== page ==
[W]hat sensibilities would a rough and charmless colonial history track—what would such a history look like now?
Ann Laura Stoler, Along the Archival Grain: Epistemic Anxieties and Colonial Common Sense (Princeton: Princeton University Press, 2010), p. 252
On 4 March 2015 MCAS was treated to an excellent paper by Professor Lynette Russell, ARC Professorial Fellow and Director of the Monash Faculty of Arts Indigenous Centre. Speaking on ‘Governance, Settlers and Aboriginal Victorians’, Professor Russell focused on the messy affair of early European-Indigenous Australian contact in the space we now call Victoria, Australia, showing the ways in which myriad official and non-official interactions between such diverse peoples unfolded to be shaped by the archive and by earlier historians into the imperialist story of Victoria as a colony and then an Australian ‘state’.
Her account undid any sense of smooth transition into the settler colony, not only by focusing on a series of very different types of encounter—moments of resistance, the work of Aboriginal Protectors, the histories of those caught up in the life of missions—but by recognizing the multiplicity of views and experiences on either side of the Indigenous/non-Indigenous binary. This included recognizing the opposed stances regarding Aboriginal ‘governance’ of ‘homerule’ institutions in Victoria and London-based evangelical groups like the Aborigines Protection Society; and seeing also some of the positive legacies some Aboriginal men and women recognize in the story of Christian missions in the region. Professor Russell showed us how we might also see Protectors and missionaries as early ethnographers whose research has preserved—and been the unwitting perpetuator of—important aspects of traditional knowledge.
While never letting us forget colonial governance constituted a ‘culture of terror’, Professor Russell’s research generally emphasizes, as does the work of Ann Laura Stoler, that no colonial administrator worked as a robotic embodiment of monolithic imperialism.
At its core is the rejection of the premise that we who study the colonial know both what imperial rule looks like and the disposition of those it empowers. It responds to the flat interiorities commonly attributed to those with whom we do not sympathize, politically or otherwise. Its aim is directed at the smug sense that colonial sensibilities are a given and we can now quickly move on to the complexities and more subtle, troubled dispositions of the postcolonial present. (Stoler, 238)
Colonists, too, in other words, had work lives bothered by the uncertainties and questions of, well, life itself.
So too were the experiences of individual Aboriginal Victorian men, women and children diverse, ever-changing and self-interrogated within the collective experience of colonial oppression: indeed it is to perpetuate the latter if we fail to recognise the forms of agency which these people exercised within the ever-varying sets of power relations they confronted at different moments of their everyday lives. As often as not, moreover, as Professor Russell reminded us, this is agency–expressed in a barely perceptible moment of resistance, a playful thought, a ‘between-us’ comedy, a wink of the eye, a determined gaze back at the camera or note-taker—which does not find its way into archival records.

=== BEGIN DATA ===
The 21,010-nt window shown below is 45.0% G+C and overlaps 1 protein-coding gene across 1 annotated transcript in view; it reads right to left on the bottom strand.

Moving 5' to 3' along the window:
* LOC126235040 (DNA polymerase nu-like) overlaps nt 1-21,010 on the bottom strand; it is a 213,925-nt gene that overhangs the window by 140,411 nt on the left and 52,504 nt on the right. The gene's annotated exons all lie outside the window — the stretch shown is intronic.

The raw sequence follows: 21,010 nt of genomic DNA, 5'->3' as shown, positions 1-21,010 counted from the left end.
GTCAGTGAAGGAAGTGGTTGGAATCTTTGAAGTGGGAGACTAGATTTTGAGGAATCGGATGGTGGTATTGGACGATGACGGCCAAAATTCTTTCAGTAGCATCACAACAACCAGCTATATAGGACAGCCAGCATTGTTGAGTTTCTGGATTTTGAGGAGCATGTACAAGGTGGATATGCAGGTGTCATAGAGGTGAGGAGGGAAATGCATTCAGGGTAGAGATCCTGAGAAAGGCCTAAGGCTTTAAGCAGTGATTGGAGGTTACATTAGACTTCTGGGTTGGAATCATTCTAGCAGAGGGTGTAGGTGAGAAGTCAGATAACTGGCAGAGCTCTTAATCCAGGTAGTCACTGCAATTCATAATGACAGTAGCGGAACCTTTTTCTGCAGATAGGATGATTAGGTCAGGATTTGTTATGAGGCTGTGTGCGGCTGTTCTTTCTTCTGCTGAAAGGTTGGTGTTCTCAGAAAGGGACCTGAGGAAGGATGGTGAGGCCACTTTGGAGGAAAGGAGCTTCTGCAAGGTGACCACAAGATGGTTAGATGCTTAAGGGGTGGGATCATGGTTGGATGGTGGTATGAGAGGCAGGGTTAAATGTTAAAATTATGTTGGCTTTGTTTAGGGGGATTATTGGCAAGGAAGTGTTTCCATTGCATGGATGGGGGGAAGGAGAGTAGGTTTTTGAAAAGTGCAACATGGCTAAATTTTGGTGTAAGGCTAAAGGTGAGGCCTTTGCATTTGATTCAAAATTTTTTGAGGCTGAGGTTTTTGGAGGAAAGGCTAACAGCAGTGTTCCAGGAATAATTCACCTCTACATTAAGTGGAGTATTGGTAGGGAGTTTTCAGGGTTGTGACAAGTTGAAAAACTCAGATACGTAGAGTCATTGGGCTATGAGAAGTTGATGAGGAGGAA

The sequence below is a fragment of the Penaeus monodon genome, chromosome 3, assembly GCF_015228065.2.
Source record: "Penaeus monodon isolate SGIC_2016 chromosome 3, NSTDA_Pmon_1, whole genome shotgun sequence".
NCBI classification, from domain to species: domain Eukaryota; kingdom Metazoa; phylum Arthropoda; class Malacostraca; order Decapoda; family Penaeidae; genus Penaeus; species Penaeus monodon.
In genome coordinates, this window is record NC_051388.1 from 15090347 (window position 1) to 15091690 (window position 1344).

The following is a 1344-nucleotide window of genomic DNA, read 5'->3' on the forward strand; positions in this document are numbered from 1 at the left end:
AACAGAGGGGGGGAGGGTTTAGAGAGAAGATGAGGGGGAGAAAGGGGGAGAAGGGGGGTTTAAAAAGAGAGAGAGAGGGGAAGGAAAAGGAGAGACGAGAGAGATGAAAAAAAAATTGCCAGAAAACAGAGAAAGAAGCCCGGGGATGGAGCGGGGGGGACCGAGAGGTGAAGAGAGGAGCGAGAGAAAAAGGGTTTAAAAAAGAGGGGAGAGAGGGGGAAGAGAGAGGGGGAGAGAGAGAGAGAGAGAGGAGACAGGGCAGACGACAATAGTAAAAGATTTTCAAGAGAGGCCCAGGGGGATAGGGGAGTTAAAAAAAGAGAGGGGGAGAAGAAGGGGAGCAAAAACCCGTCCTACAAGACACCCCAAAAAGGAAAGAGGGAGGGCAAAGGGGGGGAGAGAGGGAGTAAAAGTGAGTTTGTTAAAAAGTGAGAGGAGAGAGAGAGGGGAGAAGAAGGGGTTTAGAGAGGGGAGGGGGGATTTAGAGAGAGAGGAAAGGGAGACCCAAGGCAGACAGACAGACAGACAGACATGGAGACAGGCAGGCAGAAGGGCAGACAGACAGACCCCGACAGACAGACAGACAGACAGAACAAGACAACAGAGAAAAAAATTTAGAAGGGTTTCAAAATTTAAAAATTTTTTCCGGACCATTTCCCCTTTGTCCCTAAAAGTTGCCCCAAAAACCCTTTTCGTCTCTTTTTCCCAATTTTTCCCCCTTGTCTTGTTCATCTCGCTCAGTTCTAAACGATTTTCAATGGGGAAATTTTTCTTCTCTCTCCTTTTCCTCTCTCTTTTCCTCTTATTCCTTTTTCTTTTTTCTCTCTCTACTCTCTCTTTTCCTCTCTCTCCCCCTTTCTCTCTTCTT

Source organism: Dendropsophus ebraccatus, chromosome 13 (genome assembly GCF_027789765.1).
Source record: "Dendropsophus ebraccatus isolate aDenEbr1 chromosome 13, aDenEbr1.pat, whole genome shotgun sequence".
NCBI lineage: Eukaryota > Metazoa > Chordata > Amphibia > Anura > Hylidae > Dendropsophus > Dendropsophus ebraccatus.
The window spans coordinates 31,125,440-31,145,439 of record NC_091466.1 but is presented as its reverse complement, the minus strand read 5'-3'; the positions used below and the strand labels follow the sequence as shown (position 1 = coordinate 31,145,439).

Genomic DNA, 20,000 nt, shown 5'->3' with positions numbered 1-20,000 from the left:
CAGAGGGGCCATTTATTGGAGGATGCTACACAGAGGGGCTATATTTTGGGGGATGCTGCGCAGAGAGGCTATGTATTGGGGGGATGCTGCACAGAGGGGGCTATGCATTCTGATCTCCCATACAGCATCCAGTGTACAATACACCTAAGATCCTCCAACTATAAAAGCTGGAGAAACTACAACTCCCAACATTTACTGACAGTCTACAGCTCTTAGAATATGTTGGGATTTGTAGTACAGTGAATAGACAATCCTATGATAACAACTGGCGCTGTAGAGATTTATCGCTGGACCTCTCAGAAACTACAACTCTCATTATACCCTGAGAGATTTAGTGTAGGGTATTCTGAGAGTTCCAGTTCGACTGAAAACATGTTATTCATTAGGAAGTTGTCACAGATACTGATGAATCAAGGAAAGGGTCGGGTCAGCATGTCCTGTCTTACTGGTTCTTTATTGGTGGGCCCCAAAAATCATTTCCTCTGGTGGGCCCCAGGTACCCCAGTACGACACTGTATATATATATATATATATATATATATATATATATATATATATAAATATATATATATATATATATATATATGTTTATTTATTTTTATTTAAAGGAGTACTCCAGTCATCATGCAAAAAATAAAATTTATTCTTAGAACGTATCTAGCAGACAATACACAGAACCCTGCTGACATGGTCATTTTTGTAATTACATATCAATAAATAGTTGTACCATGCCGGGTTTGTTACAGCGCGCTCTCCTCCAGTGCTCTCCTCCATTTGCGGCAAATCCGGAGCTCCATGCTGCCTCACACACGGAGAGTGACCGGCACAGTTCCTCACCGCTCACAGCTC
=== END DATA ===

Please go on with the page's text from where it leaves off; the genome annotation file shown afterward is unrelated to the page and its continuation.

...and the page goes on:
This is not to say the archive is inaccurate in its record of the oppressiveness of colonial regimes: that in failing to register moments of resistance, conviviality, cooperation or even fun it makes things out to be worse than they were. It is rather to suggest that the accumulative energy of Aboriginal Australian agency which we know must have been there–if nothing else because of the sheer ebullience of Aboriginal cultures today–may only be found sporadically in the archive, and only then by applying new methodologies to its perusal.
New forms of history-writing in the last few decades—‘micro-histories’, histories from below or the ‘other side of the frontier’, postcolonial histories, subaltern studies among others—have enabled the recovery of such new voices (and/or new timbres within formerly recorded voices). All involve exercising a disciplined historical imagination in new and exciting ways.
But Australian drama and fiction have also long been sites for re-visions of contact history which–through disciplined creative intervention–give full voice to personalities and experiences that the archive does not explicitly record. To pluck some few examples from the air: Jack Davis’s stage play Kullark (1979) re-envisioned Western Australian contact history to the present; Colin Johnson’s [Mudrooroo’s] Doctor Wooreddy’s Prescription for Enduring the Ending of the World (1983) and Master of the Ghost Dreaming (1991) lent voice to Aboriginal Tasmanian experiences from the early 1800s; and Eleanor Dark’s The Timeless Land (1941) approached Sydney Cove from both European and Eora perspectives. It is timely to remind ourselves of the first sentence of the latter 74-year-old masterpiece of non-Indigenous Australian writing: ‘Bennilong [sic] and his father had come down to the cliffs again, alone’. Watkin Tench puts in a first-European appearance only 50 pages later.